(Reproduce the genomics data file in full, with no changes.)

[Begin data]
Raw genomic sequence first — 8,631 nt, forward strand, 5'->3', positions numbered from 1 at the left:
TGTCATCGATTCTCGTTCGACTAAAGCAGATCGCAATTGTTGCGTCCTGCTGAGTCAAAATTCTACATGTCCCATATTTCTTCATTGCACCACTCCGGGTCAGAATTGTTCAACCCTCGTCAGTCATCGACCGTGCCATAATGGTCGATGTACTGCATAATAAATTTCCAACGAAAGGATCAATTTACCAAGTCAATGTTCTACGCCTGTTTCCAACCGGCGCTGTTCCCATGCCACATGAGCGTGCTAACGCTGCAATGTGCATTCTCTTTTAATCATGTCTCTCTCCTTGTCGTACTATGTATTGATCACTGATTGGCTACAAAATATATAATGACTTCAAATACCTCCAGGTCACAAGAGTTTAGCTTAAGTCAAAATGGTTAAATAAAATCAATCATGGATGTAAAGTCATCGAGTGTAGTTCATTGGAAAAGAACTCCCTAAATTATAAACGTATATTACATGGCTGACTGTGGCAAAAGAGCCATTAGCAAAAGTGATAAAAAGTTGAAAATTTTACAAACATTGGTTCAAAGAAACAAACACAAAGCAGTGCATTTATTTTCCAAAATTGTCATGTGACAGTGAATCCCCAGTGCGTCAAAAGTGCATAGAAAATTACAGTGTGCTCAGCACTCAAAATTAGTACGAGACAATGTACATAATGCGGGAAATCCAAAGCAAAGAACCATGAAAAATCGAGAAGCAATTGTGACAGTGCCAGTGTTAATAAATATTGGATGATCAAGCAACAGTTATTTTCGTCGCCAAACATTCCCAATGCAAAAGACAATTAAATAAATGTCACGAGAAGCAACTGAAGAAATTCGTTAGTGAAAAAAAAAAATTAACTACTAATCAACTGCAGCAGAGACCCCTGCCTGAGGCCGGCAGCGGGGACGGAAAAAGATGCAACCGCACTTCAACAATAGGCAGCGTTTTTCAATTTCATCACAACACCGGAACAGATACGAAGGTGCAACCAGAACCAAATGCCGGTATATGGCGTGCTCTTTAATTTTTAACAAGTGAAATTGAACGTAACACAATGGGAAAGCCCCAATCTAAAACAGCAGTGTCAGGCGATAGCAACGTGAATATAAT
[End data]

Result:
Raw genomic sequence first — 8,631 nt, forward strand, 5'->3', positions numbered from 1 at the left:
TGTCATCGATTCTCGTTCGACTAAAGCAGATCGCAATTGTTGCGTCCTGCTGAGTCAAAATTCTACATGTCCCATATTTCTTCATTGCACCACTCCGGGTCAGAATTGTTCAACCCTCGTCAGTCATCGACCGTGCCATAATGGTCGATGTACTGCATAATAAATTTCCAACGAAAGGATCAATTTACCAAGTCAATGTTCTACGCCTGTTTCCAACCGGCGCTGTTCCCATGCCACATGAGCGTGCTAACGCTGCAATGTGCATTCTCTTTTAATCATGTCTCTCTCCTTGTCGTACTATGTATTGATCACTGATTGGCTACAAAATATATAATGACTTCAAATACCTCCAGGTCACAAGAGTTTAGCTTAAGTCAAAATGGTTAAATAAAATCAATCATGGATGTAAAGTCATCGAGTGTAGTTCATTGGAAAAGAACTCCCTAAATTATAAACGTATATTACATGGCTGACTGTGGCAAAAGAGCCATTAGCAAAAGTGATAAAAAGTTGAAAATTTTACAAACATTGGTTCAAAGAAACAAACACAAAGCAGTGCATTTATTTTCCAAAATTGTCATGTGACAGTGAATCCCCAGTGCGTCAAAAGTGCATAGAAAATTACAGTGTGCTCAGCACTCAAAATTAGTACGAGACAATGTACATAATGCGGGAAATCCAAAGCAAAGAACCATGAAAAATCGAGAAGCAATTGTGACAGTGCCAGTGTTAATAAATATTGGATGATCAAGCAACAGTTATTTTCGTCGCCAAACATTCCCAATGCAAAAGACAATTAAATAAATGTCACGAGAAGCAACTGAAGAAATTCGTTAGTGAAAAAAAAAAATTAACTACTAATCAACTGCAGCAGAGACCCCTGCCTGAGGCCGGCAGCGGGGACGGAAAAAGATGCAACCGCACTTCAACAATAGGCAGCGTTTTTCAATTTCATCACAACACCGGAACAGATACGAAGGTGCAACCAGAACCAAATGCCGGTATATGGCGTGCTCTTTAATTTTTAACAAGTGAAATTGAACGTAACACAATGGGAAAGCCCCAATCTAAAACAGCAGTGTCAGGCGATAGCAACGTGAATATAAT